Sitting elbow to elbow, knee to knee, with books in hand, nearly 300 students filled the hallways at Franklin Elementary School in Stratford today to celebrate Read Across America Day, with their very own Read Across Franklin event.
The first-floor hallways—with bulletin boards colorfully decorated with Horton, Hop on Pop, the Cat in the Hat, and other beloved Dr. Seuss characters—were abuzz with teachers reading to many of the preschool through second-grade students. But just one flight up, you could hear a pin drop as the third- through sixth-grade students lined the hallways silently reading a book of their choosing.
Stewart and reading specialist Jen Liebowitz worked together to plan five days of special events that would ignite curiosity and a love of reading that involved the entire student body.
“We came up with a week’s worth of activities to show the students how much fun reading is and all the activities that they can do that are related to a story,” said Liebowitz.
The Read Across Franklin event was just one of many celebrations of reading held in schools across Connecticut and the country to celebrate the March 2 birthday of beloved children’s author Theodore Geisel, known by readers around the world as Dr. Seuss.
On Monday, Franklin students participated in an activity called Oh, the Places You’ll Read, and voted for their favorite places to relax with a good book. The students colored paper cutout Cat-in-the-Hat hats and placed them on a bulletin board. The end result was a graph showing students like to read in bed best, followed by reading somewhere else, and then outside.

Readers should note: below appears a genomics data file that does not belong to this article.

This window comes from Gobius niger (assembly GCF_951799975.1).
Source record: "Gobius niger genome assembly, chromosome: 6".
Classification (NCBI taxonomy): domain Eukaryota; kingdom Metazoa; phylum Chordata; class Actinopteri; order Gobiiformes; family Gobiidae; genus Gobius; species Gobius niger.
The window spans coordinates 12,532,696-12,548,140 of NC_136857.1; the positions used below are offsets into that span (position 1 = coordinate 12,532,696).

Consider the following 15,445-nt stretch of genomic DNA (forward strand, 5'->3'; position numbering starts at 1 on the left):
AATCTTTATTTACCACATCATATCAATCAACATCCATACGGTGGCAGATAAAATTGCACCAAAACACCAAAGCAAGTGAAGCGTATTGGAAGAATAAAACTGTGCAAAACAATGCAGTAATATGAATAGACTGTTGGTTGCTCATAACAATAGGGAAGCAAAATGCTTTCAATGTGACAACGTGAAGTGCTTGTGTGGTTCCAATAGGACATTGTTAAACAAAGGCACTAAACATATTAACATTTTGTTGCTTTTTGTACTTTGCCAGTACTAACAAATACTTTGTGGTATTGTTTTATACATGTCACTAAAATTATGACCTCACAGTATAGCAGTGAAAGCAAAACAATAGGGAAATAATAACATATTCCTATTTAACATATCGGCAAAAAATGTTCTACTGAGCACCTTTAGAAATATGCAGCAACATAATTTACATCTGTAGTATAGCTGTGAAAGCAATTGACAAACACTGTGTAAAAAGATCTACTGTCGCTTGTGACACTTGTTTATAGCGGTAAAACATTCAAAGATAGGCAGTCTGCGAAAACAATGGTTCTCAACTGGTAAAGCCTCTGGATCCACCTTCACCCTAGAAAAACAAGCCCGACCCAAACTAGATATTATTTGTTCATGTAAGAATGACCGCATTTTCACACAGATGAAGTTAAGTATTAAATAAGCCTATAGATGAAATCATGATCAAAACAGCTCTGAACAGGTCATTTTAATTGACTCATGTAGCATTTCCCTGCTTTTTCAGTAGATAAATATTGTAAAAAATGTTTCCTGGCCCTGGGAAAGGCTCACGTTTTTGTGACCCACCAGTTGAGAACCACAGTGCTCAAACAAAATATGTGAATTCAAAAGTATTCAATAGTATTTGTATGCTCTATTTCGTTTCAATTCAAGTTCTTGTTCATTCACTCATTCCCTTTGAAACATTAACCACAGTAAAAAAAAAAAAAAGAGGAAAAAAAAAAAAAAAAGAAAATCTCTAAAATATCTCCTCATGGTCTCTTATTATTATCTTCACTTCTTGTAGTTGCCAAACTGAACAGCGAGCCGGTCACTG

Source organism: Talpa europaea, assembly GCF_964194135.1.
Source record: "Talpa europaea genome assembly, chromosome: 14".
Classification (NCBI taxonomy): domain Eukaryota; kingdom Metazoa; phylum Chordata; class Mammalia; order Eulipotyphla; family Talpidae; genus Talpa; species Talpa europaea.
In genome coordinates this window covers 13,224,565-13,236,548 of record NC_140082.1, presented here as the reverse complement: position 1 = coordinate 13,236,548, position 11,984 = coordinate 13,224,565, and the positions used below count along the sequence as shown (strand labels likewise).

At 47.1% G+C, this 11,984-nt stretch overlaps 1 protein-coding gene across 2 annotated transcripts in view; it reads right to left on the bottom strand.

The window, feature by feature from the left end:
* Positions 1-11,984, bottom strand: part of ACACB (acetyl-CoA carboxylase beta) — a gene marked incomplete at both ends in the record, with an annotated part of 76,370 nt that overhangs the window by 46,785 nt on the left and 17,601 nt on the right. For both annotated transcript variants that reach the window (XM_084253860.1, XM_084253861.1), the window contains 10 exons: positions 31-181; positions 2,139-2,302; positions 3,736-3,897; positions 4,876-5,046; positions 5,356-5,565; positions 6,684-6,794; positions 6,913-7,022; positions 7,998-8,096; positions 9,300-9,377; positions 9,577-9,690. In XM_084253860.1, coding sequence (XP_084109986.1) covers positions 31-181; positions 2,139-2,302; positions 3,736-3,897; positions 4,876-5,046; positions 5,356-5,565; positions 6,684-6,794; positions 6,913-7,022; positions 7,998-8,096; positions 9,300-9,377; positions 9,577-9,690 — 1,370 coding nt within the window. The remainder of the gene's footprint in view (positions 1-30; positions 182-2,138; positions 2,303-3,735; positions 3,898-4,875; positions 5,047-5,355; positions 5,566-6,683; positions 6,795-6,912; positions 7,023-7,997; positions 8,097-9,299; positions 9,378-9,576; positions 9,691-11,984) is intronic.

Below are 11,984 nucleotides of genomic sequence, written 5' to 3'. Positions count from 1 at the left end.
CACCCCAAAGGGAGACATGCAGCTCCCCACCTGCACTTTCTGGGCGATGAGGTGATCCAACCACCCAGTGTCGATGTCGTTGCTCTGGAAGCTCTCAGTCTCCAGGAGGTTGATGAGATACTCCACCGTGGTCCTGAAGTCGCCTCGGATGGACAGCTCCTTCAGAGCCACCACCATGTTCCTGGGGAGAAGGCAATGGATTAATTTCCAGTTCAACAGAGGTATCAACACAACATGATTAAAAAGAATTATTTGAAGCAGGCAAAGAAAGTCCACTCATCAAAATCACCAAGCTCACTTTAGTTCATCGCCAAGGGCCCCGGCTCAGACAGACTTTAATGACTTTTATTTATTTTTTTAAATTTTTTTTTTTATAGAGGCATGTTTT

Other activities included wearing their favorite hat to school, reading by a mock campfire set up in the school gym, complete with tents and a fake fire. The students were also excited to wear crazy or mismatched socks and dress up as twins, like Thing One and Thing Two from the Cat in the Hat.
High schools students give back
In Waterbury, nearly 30 Wilby High School students gave their time to be role models to younger students by reading and taking part in fun activities with Bucks Hill Elementary School students. The high school students also assisted the teachers with follow-up activities associated with the books read in the classrooms. Teachers say the event helps strengthen relationships and ties between students and schools.
CEA Vice President Jeff Leake was a special guest reader in Miss Clark’s fifth-grade class at Bucks Hill. Leake, who has participated in numerous Read Across America events through the years, read the Dr. Seuss book Bartholomew and the Oobleck. After reading the story about a young boy named Bartholomew who must rescue his kingdom from a sticky substance called “oobleck,” Leake led a discussion on some of the issues discussed in the book, including our relationship with the environment, taking responsibility, desire, greed, and authority.